In addition to consumers being savvier about the ecological impact of the products they buy and the services they use, there's also a growing awareness of ‘greenwashing’, where companies overstate their environmental efforts in a bid to appear greener than they actually are.
I asked Fromont how concerned Acer is about being accused of this. "We want to avoid being accused of greenwashing, so we communicate the real actions we are taking," he told me. "You can go on our website, or read a sustainability report, to find that out.
"The key is to measure, measure, and show the impact they are making. We commit to carbon neutrality to prove it's not just a marketing message but a real, measurable commitment. I think it's all about measuring and communicating, measuring and communicating. This is the only way you can avoid those accusations."
On the Acer Inspire Vero 16
The main focus of Acer’s keynote, which was led by CEO Jason Chen, was the upcoming Acer Inspire Vero 16. While more details about the hardware inside the laptop will be revealed in January at the CES 2024 expo (which TechRadar will be attending), Acer was keen to highlight how this model goes even further than previous generations when it comes to being eco-friendly.
“We're pushing the PCR (post-consumer recycled) material level to the highest we can, while also focusing on power management,” Fromont told me.” It comes with new technology, to be announced soon [at CES 2024], a refresh of the latest technology inside, and a push for maximizing the green aspects of the product. We've also worked on supply chain and panel efficiency, making it consume less energy.”
Building an eco-friendly laptop is a task that Acer isn’t undertaking alone. At the keynote event, Chen was joined on stage by Intel’s Gokul Subramaniam and Microsoft’s Shelly Blackburn to highlight how the companies are working together.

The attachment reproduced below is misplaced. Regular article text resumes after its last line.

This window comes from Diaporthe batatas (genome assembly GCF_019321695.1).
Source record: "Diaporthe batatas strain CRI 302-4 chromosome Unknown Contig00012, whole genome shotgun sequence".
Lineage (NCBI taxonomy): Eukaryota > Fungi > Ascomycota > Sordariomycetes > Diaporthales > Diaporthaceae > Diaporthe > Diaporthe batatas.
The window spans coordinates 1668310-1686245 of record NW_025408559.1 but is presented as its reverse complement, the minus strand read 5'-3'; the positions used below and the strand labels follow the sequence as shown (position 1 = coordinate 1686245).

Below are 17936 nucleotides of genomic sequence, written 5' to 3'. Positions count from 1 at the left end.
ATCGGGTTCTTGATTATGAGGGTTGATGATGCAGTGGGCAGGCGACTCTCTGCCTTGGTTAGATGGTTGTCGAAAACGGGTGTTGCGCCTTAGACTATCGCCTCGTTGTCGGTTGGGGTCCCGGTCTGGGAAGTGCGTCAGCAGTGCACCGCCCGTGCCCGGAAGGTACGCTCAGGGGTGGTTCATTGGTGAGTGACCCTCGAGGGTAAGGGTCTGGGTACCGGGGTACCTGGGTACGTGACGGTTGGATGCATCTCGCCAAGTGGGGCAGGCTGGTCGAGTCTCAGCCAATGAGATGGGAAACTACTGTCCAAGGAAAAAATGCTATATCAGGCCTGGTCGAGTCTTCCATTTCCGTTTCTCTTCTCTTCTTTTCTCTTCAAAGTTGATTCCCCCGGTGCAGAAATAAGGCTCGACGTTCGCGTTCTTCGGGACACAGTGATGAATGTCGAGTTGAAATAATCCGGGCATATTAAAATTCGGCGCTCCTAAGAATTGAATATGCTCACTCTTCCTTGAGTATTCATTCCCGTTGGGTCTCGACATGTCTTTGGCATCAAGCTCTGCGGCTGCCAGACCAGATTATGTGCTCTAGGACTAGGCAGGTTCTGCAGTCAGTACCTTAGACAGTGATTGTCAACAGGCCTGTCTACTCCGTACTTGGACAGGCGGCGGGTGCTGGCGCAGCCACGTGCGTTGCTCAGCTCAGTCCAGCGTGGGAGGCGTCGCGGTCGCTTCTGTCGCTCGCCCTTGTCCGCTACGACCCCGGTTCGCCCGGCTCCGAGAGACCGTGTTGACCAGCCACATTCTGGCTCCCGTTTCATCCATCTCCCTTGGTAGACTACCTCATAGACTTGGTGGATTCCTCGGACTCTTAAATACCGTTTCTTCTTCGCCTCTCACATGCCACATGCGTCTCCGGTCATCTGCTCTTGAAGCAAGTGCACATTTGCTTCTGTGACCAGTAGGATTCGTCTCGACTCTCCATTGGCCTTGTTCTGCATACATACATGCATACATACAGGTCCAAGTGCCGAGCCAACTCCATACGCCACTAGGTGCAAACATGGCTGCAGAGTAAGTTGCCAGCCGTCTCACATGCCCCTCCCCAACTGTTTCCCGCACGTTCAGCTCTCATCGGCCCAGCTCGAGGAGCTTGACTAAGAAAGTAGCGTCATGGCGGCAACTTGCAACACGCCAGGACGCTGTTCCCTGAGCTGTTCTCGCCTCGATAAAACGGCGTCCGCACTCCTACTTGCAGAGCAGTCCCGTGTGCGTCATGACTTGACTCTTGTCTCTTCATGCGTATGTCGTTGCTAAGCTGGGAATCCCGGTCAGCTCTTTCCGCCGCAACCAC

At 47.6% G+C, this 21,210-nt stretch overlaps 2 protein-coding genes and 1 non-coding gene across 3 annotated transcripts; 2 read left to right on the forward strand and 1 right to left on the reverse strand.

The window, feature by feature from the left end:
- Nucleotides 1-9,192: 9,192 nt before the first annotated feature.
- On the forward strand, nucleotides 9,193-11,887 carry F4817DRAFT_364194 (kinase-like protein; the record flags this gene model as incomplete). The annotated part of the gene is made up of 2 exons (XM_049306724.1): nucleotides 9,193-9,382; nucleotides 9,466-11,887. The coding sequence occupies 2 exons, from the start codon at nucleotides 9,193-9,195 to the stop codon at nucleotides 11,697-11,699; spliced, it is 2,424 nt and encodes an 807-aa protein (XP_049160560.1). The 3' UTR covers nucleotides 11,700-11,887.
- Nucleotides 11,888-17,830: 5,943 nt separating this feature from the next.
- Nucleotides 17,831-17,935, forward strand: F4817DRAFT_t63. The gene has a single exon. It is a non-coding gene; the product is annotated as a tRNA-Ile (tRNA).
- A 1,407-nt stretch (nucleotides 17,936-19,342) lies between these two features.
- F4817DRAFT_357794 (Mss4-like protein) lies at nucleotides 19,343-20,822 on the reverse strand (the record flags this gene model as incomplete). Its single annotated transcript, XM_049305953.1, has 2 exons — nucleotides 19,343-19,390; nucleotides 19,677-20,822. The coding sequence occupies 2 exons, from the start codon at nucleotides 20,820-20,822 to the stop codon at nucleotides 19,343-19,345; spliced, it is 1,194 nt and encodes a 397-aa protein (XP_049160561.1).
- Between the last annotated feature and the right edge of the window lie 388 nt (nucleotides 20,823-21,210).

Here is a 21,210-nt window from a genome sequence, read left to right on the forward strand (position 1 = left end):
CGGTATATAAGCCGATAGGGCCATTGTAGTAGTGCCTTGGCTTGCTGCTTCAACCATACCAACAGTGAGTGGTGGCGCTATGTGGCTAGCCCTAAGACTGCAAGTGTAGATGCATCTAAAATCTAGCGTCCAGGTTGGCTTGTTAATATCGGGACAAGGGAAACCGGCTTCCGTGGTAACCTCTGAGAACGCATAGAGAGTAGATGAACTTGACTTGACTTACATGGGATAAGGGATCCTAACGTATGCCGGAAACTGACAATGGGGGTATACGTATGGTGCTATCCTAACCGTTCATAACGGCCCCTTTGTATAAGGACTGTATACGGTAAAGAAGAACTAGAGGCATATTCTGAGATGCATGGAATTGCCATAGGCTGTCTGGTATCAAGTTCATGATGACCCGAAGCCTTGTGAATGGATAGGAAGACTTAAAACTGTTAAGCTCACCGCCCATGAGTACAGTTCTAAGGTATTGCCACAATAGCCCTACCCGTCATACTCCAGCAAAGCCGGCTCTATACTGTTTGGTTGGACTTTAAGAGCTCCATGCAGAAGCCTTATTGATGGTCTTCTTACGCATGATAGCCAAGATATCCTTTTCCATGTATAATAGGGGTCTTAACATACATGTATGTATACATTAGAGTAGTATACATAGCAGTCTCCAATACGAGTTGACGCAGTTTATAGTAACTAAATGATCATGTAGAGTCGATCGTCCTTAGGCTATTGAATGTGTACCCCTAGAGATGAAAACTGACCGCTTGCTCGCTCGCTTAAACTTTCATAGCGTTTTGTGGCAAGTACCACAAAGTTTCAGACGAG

“Collaboration is crucial,” explained Fromont. “The notebook supply chain is complex, and having partners like Intel and Microsoft onboard is vital. They focus on AI and technologies that, while demanding, also push towards sustainability. It's a joint effort to make the industry greener.”
The future of laptops
While a lot of the focus at both Acer’s event and COP28 is about the here and now, it’s also important to look to the future. So, I asked Fromont about what he thinks the next five years will look like for laptops.
“AI will change the way users interact with PCs,” he replied. “The input methods of text and voice control will converge with AI, making interactions more natural. Meanwhile, the look and feel of laptops will likely remain similar, focusing on the efficiency of the keyboard and screen. AI will optimize various aspects, including power management, as well as improving parts of the laptop, such as the webcam.”
And will laptop makers continue to step up when it comes to fighting climate change?
“I really do believe so,” says Fromont. “The industry as a whole is recognizing the need to be more virtuous. Government policies and consumer preferences will drive this change. Everyone in the supply chain needs to contribute to making the industry greener. It's not only about doing the right thing but also realizing that it helps business and financial success in the long run.”
We’re all in this together
Finally, I asked Fromont about what he personally, and Acer as a company, hope comes out of COP28.
“We hope it sends a loud message that climate change is a critical issue, and everyone needs to contribute,” he tells me. “Being at COP28 is a way for us to show that we're proud and confident in what we do. It's not about changing the world alone – we’re not saying Acer is going to save you. We’ll do what we can, but we have to have each company doing its part and encouraging others to do the same. The whole world needs to come together for long-term sustainability for all of us – and the planet in general.”
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Matt is TechRadar's Managing Editor for Core Tech, looking after computing and mobile technology. Having written for a number of publications such as PC Plus, PC Format, T3 and Linux Format, there's no aspect of technology that Matt isn't passionate about, especially computing and PC gaming. Ever since he got an Amiga A500+ for Christmas in 1991, he's loved using (and playing on) computers, and will talk endlessly about how The Secret of Monkey Island is the best game ever made.